Mr. Basketball

Dozens of pro hoops pioneers retired to South Florida, destined to grow old and die in obscurity. Not if Jack Shaber has anything to say about it.

In a remarkable triumph of the fan, Shaber's grasp of the past has endeared him to the very men he idolizes. He is accepted by the Fraternity not as a wannabe but as an equal. He says he loves these guys. The players insist the feeling is mutual.

"He's a legend. No doubt about it!" roars Gotkin, whose small stature and fearsome play earned him his nickname. "Jack, to me, is the most fabulous guy I have ever had the pleasure of knowing. One day he flew up to New York to the board of education and asked for old box scores. He brought back 65 box scores from junior high! I've never seen such dedication."

Ossie Schectman concurs. "Jack is unique. Growing up, he was always sort of a hero worshipper, but he's shown that you don't have to excel at sports to become a legend. You can become a legend by being interested in other legends. There aren't others like him."

The Basketball Fraternity assembled informally about twenty years ago, when retired players began migrating from New York to Florida. There are no rules and no dues. The main event is an annual dinner held in a hotel ballroom the day after Christmas. Almost 300 people turned out for last year's banquet, whose featured speaker was former NYU All-American Dolph Schayes. About 30 diehards show up for the Tuesday-morning breakfasts, the only other official activity.

"I think for most of us when we reach this age bracket, it's very difficult to find people who have shared the same experiences, with whom we can discuss things that happened 60 years ago," posits Schectman, who, hampered by injuries, quit the Knicks after one season to enter the textile business. "Instead of spending time thinking about our problems, we're here discussing our glories."

With any group this size, especially one whose members challenge actuarial tables for life expectancy, people tend to fall out of touch. Some die. Some move away. Some simply disappear. It's not uncommon for a senile former player to forget his friends and his past.

That's when Jack Shaber really steps up to the line. Not only does the trivia master wear the crown of Mr. Basketball, but he has also dubbed himself the Fraternity's Goodwill Ambassador: He makes it his business to find the lost or forgotten members and bring them back into the fold, to let them share the comfortable joy of reminiscing.

"It's nice to be remembered -- it's as simple as that," says Gotkin.
That's something Jack Shaber knows better than anyone.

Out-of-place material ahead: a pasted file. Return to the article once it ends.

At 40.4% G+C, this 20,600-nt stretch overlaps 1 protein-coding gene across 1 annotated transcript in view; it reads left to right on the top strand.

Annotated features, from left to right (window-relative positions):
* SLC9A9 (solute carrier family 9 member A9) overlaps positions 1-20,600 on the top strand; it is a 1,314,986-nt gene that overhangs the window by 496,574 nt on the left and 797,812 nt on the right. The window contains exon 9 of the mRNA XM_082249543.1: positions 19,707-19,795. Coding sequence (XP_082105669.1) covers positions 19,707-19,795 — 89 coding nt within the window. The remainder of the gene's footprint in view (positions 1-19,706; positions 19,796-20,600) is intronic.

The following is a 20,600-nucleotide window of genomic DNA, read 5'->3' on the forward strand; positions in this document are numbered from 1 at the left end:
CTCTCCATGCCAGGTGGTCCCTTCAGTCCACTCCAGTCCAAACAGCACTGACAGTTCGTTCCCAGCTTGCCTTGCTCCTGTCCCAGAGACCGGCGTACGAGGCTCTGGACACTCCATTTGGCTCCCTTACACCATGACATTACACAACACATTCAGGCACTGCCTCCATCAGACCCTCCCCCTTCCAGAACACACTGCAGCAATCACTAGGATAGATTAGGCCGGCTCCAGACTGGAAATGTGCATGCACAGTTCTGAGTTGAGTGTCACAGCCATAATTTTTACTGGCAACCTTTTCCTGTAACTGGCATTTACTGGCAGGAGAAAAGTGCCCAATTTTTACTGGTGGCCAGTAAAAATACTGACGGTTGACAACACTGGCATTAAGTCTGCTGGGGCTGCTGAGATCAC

Trivia Question: Who was the first commissioner of the NBA? Answer: Maurice Podoloff.

"I've found another one!" Shaber blurts as he inches his middle-aged Chevy Corsica up I-95 on the way to visit Harry "Jammy" Moskowitz. "I found another guy, in a nursing home. His name is Moe Dubilier. You know how they have that show America's Most Wanted? Well, I should have Jack Shaber's Most Wanted. This year I've found four guys already!"

Shaber shouts when he talks. Every sentence out of his mouth is a declaration of excitement. His paragraphs are peppered with canyoubelievethats and beauty-fuls. The theme of all this talk is a man excited about life -- at least when it comes to basketball. "He lives for this," says his friend Seymour Paley, a restaurateur based in Pembroke Pines. "Basketball is his whole life, it's all he has. He has nothing else. Basketball is what keeps him going."

Shaber is not a small man, but his hunched-over posture, head pulling torso, makes him appear shorter than he is. A photo of his wedding day that he still carries in his wallet shows a groom full in the face and thick in the chest. Now he weighs 60 pounds less -- a veritable pencil-neck -- thanks to a regimented diet to which he's been faithful since 1968. No sodium, no cholesterol. No nothing. Paley once offered Shaber $500 to eat a hot dog. Shaber wouldn't bite.

He wears thick bifocals and a nitroglycerin patch on his chest, a souvenir from a 1992 heart attack. In his day he was an athlete, he says, average in ability but good enough to make his mediocre high school hoops team. His 1938-39 Tilden High squad finished 3-7 and lost both games it played against city powerhouse Madison High. Madison's coach is the man Shaber is going to visit today.

Jammy Moskowitz is a hero of the City Game, as basketball was known in its New York heyday. Now 92, he made his name as a star for the professional New York Hakoahs in the Twenties. He made his legend when he took over the coaching duties at James Madison. Five hundred and forty-one victories and two public school championships later, he is a member of the New York City Basketball Hall of Fame, alongside Kareem Abdul-Jabbar (formerly Lew Alcindor) and Red Auerbach.

He was embraced by the Fraternity when he retired to Florida. "He used to come to our dinners all the time," Shaber recalls. "Oh that Jammy, at the dinners you couldn't shut him up, he was always talking! Nowadays he's not doing so good. He doesn't have it all together up there, you know."

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